In this long stanza of ‘The Laburnum Top’ by Ted Hughes, the pessimism of the previous section passes away and comes to the vibrance of life. The goldfinch like the soul of the tree comes with emanating liveliness. It makes a “twitching chirrup” that not only alerts the tree but also the other creatures living in it. The first sign of life gets reflected in the “suddenness” and “startlement” at the branch end. Thereafter, the bird moves like a lizard, slow but steady in its movement. The movement of the bird depicts the goldfinch somehow wants its nest to remain undiscovered and safe. Above all, the bird is a symbol of motherhood. The thoughts of her nestlings are there in its mind, even if it is away from the tree in search of food.
Moreover, the poet uses the imagery of modernism in the rest of the section. The tree, according to the poet, is a machine and the engine is none other than the goldfinch itself, like a body and the soul. The arrival of the bird eventuates a celebratory mood amidst the tree. The “chitterings”, “tremor of wings”, and “trillings” reflect life has its period of dormancy and rejuvenation. The duality of silence and sound is what makes life more amazing. However, like the bird’s sudden arrival, its departure is also momentary, exactly like the entry of the soul into a body and its leave-taking.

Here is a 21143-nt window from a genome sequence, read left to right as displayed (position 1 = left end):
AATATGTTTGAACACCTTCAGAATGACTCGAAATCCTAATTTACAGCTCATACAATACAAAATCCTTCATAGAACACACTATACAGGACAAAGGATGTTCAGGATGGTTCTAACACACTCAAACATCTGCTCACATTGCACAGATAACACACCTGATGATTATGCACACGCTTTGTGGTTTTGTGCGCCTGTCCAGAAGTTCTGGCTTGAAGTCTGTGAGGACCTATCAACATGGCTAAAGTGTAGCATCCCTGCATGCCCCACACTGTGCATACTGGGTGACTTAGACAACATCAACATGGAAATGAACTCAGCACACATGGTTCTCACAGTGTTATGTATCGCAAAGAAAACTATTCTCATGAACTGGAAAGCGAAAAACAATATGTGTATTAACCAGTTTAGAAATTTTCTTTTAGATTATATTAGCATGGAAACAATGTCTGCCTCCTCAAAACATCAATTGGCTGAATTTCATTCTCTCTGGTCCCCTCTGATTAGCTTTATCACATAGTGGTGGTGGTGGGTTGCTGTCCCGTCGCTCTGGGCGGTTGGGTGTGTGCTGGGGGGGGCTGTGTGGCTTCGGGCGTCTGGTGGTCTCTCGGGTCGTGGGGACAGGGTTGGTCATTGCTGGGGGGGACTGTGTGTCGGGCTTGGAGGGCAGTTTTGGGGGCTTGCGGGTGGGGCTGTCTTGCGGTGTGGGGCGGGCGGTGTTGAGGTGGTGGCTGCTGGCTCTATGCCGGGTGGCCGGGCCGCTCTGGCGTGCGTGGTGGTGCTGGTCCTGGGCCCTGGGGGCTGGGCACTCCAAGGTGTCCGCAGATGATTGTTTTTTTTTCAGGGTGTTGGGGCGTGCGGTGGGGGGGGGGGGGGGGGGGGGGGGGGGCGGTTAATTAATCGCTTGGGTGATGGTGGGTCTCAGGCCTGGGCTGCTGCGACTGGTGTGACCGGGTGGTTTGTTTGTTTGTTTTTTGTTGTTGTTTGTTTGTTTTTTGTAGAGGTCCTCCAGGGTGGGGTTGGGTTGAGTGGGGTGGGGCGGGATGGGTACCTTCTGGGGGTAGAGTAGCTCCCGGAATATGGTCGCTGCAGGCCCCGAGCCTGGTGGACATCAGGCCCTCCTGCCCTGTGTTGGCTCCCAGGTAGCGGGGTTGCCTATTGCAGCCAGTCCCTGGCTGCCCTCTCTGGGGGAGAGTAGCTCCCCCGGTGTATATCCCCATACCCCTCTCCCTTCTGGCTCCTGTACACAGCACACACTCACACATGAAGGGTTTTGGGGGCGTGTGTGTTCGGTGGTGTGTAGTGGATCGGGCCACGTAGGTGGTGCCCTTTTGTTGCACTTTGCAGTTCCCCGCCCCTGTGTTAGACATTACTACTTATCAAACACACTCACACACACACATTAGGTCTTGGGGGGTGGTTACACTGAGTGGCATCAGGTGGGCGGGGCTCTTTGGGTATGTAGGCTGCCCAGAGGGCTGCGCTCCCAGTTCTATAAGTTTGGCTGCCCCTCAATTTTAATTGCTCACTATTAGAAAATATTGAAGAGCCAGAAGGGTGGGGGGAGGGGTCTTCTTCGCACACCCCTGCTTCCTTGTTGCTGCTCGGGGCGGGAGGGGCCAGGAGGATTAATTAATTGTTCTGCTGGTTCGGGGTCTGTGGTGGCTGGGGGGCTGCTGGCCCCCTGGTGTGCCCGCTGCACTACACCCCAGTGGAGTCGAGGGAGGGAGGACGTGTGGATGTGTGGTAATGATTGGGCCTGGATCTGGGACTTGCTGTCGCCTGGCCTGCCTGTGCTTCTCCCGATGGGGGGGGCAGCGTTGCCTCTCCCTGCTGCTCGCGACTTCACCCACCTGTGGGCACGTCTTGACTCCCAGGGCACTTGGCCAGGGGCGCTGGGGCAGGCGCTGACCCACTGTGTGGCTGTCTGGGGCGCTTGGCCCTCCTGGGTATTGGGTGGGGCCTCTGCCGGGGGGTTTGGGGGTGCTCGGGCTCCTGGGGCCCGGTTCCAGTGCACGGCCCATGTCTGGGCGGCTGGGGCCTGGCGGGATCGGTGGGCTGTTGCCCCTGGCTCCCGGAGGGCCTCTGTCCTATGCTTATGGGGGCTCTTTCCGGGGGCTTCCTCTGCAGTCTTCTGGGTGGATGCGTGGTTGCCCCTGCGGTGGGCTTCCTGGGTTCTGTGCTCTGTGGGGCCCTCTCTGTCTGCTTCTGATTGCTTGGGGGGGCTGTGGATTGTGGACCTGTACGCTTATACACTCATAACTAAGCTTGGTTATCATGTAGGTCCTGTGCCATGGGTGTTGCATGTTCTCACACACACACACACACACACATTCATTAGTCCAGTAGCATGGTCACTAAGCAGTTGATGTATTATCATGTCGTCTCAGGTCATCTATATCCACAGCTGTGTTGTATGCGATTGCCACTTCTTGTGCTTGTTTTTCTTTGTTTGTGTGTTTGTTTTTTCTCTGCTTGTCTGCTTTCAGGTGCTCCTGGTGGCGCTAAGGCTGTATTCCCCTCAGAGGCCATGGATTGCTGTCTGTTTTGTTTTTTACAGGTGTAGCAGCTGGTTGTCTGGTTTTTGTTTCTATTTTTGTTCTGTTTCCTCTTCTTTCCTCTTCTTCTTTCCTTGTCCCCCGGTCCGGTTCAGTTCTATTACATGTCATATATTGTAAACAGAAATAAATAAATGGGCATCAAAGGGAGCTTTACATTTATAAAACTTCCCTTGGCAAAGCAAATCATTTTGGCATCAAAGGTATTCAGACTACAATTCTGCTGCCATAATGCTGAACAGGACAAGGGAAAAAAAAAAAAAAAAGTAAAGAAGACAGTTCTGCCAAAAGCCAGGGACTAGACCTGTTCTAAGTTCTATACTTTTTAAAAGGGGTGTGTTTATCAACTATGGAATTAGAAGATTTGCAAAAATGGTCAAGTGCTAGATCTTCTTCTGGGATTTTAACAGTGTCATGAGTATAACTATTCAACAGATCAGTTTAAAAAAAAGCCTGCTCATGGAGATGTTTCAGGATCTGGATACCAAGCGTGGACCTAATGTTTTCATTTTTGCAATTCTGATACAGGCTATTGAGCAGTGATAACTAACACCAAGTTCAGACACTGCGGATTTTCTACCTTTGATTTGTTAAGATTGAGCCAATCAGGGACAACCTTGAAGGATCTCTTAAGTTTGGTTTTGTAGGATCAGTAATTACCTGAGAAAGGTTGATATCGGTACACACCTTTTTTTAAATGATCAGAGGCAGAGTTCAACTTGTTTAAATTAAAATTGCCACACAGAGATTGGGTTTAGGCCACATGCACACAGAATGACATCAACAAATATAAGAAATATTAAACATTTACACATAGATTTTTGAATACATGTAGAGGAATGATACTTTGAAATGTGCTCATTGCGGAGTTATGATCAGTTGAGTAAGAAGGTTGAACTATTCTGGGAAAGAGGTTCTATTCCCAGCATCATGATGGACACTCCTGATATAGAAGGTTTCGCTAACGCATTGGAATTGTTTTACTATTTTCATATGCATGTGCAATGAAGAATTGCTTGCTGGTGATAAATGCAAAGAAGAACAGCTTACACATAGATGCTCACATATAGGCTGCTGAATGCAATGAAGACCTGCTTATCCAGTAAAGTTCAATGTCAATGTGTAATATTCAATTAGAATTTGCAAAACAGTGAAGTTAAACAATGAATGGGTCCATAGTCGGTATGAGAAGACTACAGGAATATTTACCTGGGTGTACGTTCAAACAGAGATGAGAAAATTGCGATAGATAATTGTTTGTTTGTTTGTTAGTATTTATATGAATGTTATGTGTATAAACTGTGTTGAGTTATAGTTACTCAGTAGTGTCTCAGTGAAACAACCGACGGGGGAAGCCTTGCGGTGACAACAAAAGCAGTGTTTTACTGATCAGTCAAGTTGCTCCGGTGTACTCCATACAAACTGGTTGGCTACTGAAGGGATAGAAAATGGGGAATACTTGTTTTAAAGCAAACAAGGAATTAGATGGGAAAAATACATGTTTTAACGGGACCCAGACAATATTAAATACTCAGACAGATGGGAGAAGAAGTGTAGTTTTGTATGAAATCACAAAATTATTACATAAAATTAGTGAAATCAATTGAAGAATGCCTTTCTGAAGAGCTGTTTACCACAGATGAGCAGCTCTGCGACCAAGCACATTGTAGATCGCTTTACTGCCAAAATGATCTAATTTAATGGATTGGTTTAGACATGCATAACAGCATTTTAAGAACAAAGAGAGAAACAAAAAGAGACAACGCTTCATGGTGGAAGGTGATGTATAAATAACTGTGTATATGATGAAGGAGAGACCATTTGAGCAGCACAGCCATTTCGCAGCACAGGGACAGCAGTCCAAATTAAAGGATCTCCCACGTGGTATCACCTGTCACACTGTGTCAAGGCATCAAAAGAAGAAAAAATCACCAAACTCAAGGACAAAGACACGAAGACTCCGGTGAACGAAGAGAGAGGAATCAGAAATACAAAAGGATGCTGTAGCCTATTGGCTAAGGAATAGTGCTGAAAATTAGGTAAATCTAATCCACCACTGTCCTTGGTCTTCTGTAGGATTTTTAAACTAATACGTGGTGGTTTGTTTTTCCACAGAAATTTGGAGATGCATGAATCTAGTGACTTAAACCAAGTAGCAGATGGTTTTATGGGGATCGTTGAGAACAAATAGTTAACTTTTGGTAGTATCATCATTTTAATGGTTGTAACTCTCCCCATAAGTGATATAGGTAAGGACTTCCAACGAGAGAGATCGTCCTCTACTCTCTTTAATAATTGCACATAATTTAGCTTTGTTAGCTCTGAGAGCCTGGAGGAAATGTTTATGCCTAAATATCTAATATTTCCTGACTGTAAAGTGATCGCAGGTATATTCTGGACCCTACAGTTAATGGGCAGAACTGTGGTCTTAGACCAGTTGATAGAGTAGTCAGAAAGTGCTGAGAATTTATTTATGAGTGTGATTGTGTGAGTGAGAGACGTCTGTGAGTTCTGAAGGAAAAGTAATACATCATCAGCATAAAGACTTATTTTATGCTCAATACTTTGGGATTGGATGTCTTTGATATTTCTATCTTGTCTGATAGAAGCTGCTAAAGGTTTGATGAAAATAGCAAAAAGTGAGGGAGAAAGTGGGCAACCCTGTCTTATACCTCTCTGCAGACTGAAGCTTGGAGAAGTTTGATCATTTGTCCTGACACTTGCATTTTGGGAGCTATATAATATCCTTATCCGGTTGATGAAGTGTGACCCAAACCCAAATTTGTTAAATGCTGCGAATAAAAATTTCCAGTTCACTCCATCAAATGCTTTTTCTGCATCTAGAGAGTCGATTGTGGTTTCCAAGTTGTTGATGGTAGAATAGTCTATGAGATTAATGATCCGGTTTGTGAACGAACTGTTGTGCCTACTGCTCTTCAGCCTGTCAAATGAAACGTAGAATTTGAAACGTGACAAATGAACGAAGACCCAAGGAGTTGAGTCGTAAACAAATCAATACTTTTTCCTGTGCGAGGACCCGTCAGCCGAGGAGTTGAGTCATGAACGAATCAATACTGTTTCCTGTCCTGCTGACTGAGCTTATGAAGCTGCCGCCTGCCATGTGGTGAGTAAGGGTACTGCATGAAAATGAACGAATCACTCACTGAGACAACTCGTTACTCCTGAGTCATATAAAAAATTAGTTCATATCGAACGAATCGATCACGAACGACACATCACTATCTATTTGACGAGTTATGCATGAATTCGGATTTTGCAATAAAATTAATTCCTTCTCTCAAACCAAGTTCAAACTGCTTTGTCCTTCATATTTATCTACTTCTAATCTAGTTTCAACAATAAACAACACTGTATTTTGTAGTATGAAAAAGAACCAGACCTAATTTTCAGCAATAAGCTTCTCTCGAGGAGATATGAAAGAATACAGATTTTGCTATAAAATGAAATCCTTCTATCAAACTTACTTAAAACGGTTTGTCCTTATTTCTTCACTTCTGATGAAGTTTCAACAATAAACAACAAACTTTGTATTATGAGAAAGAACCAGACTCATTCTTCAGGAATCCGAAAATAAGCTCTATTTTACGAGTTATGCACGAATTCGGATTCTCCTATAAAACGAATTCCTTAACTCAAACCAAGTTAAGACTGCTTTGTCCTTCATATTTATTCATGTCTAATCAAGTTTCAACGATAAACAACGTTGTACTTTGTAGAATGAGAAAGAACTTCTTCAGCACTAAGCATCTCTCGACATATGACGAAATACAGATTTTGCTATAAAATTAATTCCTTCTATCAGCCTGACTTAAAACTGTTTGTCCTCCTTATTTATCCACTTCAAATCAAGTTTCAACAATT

Then with eerie delicate whistle-chirrup whisperings
She launches away, towards the infinite
In the third stanza of ‘The Laburnum Top’ by Ted Hughes, there is a brief description of the goldfinch launching away to the sky. Before leaving, it makes an eerie but delicate sound. Here, the poet uses oxymoron in the phrase, “eerie delicate whistle-chirrup”. Moreover, it reflects a mixed sense of joy and tension in the poem.